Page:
Public Notice – LDC Rewrite: If Not Now, When?

Further thoughts on housing affordability and how it might be affected by the city Land Development Code

Public Notice – LDC Rewrite: If Not Now, When?

Just to put a fine point on what has become a three-part miniseries on housing affordability and how it might be affected by the city Land Development Code, let me restate the obvious from the first two parts:

Part 1, "The Housing Conundrum": Real estate prices are rising precipitously; but what sounds like a boon for homeowners is a crushing cost-of-living increase for those on the lower end of the income scale, and an eviction notice for many. As for anyone who cashes out, their old home will almost certainly be occupied by someone wealthier.

Part 2, "Devil's in the Details": While the hope and the hype were that the embattled land code rewrite was going to fix that (or at least start to), the final product was a Franken­stein's monster of political ambitions that fell far short of its basic goal of providing a simple, logical guide to what can and can't be built on various sites in the city. I gave one small but infuriating example from a friend's personal experience, but the code was riddled with them – parts that were needlessly prescriptive, parts that opened huge unforeseen loopholes, parts that were too open to staff interpretation, and parts that left staff no leeway for logic or local circumstances. And that led into today's...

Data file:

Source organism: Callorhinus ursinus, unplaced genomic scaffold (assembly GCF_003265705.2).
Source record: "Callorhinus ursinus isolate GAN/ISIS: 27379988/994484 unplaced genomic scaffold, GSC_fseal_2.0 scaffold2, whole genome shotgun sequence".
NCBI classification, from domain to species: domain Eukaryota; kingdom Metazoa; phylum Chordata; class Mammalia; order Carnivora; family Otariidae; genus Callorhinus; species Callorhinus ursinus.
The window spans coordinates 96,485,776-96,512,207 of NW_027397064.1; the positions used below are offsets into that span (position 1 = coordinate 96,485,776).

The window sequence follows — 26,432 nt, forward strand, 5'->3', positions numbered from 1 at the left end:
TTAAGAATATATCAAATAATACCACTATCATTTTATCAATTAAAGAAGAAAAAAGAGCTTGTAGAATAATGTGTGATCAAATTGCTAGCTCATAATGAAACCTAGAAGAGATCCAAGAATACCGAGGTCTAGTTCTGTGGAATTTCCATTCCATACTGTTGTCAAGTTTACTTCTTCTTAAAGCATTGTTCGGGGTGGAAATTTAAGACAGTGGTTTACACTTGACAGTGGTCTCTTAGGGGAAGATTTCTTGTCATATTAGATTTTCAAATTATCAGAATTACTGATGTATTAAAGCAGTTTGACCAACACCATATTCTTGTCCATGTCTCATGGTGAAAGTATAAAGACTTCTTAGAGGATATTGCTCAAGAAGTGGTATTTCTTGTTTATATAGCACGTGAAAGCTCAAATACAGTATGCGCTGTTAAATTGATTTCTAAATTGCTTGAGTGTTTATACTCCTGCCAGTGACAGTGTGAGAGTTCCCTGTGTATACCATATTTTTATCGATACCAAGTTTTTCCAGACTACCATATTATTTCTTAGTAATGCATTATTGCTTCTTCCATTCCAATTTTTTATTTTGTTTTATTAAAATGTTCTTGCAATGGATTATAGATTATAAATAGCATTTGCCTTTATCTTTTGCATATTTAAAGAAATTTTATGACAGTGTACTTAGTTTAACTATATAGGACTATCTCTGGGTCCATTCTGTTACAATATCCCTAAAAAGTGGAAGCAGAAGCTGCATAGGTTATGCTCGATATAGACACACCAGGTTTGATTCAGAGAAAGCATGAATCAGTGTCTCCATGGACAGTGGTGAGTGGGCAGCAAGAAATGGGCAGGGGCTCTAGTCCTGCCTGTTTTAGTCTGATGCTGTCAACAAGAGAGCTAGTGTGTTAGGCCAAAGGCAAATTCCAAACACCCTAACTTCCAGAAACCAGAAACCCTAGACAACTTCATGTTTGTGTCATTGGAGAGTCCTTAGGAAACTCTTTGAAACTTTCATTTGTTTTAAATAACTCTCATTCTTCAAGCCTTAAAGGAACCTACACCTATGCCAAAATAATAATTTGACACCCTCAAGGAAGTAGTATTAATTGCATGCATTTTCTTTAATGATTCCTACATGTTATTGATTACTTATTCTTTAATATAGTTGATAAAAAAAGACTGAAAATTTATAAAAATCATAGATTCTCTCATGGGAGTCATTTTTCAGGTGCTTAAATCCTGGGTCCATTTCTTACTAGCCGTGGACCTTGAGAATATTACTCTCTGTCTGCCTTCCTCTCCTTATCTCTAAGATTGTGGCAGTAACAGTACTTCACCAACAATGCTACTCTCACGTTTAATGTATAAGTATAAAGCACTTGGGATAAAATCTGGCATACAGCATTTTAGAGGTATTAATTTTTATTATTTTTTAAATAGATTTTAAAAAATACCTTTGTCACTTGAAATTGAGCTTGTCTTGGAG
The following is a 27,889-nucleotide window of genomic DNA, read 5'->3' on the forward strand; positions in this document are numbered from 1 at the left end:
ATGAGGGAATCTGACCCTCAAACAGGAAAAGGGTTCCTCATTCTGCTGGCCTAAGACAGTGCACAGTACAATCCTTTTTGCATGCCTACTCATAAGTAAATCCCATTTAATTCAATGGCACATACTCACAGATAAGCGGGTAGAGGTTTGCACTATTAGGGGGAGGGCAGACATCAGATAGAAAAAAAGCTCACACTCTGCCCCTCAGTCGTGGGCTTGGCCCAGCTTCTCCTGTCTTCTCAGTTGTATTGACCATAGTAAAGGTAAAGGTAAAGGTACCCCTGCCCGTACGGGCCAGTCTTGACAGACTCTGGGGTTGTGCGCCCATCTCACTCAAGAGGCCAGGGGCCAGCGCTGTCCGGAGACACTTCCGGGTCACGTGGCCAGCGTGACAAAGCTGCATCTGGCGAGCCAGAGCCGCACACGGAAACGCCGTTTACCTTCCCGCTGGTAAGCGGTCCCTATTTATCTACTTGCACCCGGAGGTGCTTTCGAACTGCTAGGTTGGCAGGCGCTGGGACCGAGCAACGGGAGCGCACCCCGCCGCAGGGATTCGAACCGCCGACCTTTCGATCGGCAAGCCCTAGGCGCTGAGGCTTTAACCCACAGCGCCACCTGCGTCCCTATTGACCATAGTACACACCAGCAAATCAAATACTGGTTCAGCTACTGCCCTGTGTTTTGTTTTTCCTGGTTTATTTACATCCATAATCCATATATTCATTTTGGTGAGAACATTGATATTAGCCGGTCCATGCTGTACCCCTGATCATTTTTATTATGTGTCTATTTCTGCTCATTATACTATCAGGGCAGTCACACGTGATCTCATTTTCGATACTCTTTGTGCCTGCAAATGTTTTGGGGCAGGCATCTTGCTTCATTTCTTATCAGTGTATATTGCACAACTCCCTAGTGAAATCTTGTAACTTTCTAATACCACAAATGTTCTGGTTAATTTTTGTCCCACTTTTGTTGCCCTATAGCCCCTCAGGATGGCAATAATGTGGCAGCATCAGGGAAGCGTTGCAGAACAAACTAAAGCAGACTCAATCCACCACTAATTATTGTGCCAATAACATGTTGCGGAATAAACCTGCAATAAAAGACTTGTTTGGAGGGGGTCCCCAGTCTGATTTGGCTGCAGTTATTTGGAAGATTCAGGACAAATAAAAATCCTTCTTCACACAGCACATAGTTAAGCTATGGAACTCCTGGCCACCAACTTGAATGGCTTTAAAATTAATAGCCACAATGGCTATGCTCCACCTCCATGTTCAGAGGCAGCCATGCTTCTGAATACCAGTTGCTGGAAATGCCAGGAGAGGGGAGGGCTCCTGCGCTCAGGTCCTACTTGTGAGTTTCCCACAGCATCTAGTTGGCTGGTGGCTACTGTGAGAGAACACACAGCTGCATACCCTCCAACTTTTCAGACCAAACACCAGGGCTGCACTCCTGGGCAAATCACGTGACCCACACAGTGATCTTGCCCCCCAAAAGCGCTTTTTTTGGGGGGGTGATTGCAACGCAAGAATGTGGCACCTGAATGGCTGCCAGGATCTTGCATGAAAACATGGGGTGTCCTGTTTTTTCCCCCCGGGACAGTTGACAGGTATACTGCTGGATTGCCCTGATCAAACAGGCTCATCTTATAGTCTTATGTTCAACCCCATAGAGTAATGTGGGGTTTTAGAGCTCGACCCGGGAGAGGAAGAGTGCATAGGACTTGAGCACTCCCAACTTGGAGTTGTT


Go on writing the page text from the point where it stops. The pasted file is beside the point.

Part 3, "If Not Now, When?": The LDC process has been in the works for some eight years now, and had we taken the time from the start to do the necessary groundwork – bringing the city's out-of-date neighborhood plans up to date being one salient example – I have little doubt we'd have a new code in place by now. But early on, the process fell prey to political pressures: There was no time for such planning, because of the dire need for housing, which the code was unreasonably expected to fix. And as the mission increasingly became interpreted as, "Make things as dense as possible," the arguments shifted to zoning – where can 10-plexes be built? – and the code itself suffered as staff tried to satisfy various interest groups; by the end, the proposed code failed the basic goal of simplifying the current welter of rules that staff, builders, and residents bemoan.

Nor would Code New have done much to further the city's equity goals. Projecting the overall impact, the outlook was for more of the same: expensive condos Downtown and along some major arteries, but very little "missing middle" in areas where it's lacking now, because of the continuing problem of the dirt being too expensive and the code not making it any easier or cheaper to navigate development review.

And now, I'm afraid we're facing more of the same, all over again. Faced with a legal rebuff of the last effort, a change in the political calculus on City Council, and the various dire events of the last year, both sides in the debate have gone to ground and have been studiously too busy to give any time to this issue that was a "crisis" 18 months ago. But it still is a crisis. The existing code still needs an overhaul, and it continues to cost people money and create bad outcomes. And a lot of fixes have been identified. The fact that there's been no movement to implement any of those (drainage regs, perhaps?), and the fact that neither side of the density divide seems to want to propose a way forward, leads me to think we're headed toward another impasse and another political fight over theoretical density – and my friend Alice still isn't going to be able to build her garage apartment ("Public Notice," April 2).

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